Five Things to Think About Before Going Blonde


Ever since the age of about 16, I have wanted to be blonde. There really was no logic or thought process behind my wanting to be blonde, other than the fact that I couldn’t have it – and that made it tempting enough. Everyone always wants what they do not have, and hair colour is no exception.

So now that I am a few months away from 30 and have taken the platinum blonde plunge, I thought I would write about a few things to think about for those considering a similar drastic change.  Things that I should have thought about, had I thought about it at all.

That being said, I am so happy with my newly bleached locks and am so thankful to Chloe at Trevor Sorbie in Covent Garden, who managed to make the impossible possible.


1. Have You Tried It? 

Before taking the big step of making any drastic changes to your hair, it’s really important to know that it will suit you and that you are happy with your choice.  You want to think about your skin tone – are you fair, medium or dark skinned? Different shades of blonde will look different against different complexions. The same applies to eye colour and eyebrow shade. Do you plan to dye your eyebrows or keep darker roots to match your natural shade?  The best way to answer these questions is to try these shades before actually bringing out the bleach.  There are so many apps or online programs that you can use to virtually try out new shades, such as L’Oréal’s Style My Hair. Alternatively, try on wigs in the shades you are thinking of. You can find these easily on sites such as This may seem like an unnecessary cost at first, however you could be saving so much more hassle by making an informed decision.


2. Find Your Perfect Stylist

This is definitely not a DIY job for a Saturday evening. Once you have decided that dying your hair is the right move, it’s time to find the perfect stylist.  A stylist that you feel comfortable with, who understands exactly what you have in mind. Images definitely help here! I have been through so many attempts to get the shade I want, and it occurred to me that each time I probably wasn’t as explicit as I needed to be to describe what I had in my mind.  Different things mean different things to different people! Have a consultation before your colour session, talk to your stylist about what shades are actually possible, understand the process and the maintenance. Ask for a patch test! The more informed both you and your stylist are, the more likely you are to get the result you want, with a full understanding of the process and the after care required.


3. Costs

Such a drastic change to your locks is going to mean a lot of hours in your stylist’s chair and this means…cost. The process of dyeing your hair blonde may take a number of months over different sessions. Be prepared for this and understand what you are signing up for. Once you have finally achieved the shade you want, maintenance kicks in. Pretty soon your hair will grow and touch ups will be required. An all-over colour means you are likely to need touch ups every six weeks at least, whilst keeping darker roots mean you might be able to get away with a little longer – balayages are great for this! If it’s a more ashy shade you are after, a monthly toner might be needed to keep those brassy tones at bay. Aside from your touch-ups and toning, bleaching the hair is hugely damaging and you want to make sure that you are getting regular conditioning treatments to rebuild broken hair.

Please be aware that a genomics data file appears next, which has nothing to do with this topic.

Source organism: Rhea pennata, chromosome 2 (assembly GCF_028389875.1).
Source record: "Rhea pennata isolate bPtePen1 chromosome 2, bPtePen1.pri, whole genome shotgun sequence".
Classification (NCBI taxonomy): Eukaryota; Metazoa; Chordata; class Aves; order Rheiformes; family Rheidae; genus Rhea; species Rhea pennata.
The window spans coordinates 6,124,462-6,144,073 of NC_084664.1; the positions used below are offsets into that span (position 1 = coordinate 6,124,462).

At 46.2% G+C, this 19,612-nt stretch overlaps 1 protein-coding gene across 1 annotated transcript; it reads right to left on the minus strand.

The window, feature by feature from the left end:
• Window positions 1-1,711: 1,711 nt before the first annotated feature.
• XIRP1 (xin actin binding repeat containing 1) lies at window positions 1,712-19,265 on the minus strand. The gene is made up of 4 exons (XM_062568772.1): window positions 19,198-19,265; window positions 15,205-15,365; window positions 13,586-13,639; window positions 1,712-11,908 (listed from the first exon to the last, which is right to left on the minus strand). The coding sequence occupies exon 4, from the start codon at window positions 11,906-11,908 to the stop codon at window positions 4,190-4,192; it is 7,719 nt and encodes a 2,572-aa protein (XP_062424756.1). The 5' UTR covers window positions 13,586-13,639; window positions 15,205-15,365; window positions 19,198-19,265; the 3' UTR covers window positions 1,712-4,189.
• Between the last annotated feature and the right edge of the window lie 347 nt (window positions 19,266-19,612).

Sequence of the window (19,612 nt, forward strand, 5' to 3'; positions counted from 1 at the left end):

4. Time

As mentioned above, going blonde can take a number of sessions over a number of months. Each salon session could indeed take hours – in my case generally five to six hours per appointment. Be prepared to spend a significant amount of time at the salon – can you fit this into your beauty regime?


5. Hair Damage

Lastly, be aware of the damage that bleaching does to the hair. If you are used to silky sleek locks that do not tangle easily, prepare yourself for a big change once you hair has been bleached.  Once the bleach is applied, the bleach oxidises with the melanin molecules found in hair causing it to become lighter.  The hydrogen peroxide in the bleach breaks down the disulfide bonds of the keratin’s cysteines to make the melanin accessible.  I have found that the hair becomes rough and dry, often causing it to become frizzy and brittle. Hello breakage and split ends. Whilst this was not enough to put me off, it is important to understand what you will be dealing with once your desired blonde is achieved!

I hope that this has been useful for those considering a similar move and that makes your blonde journey that little bit easier!

Sarah xx



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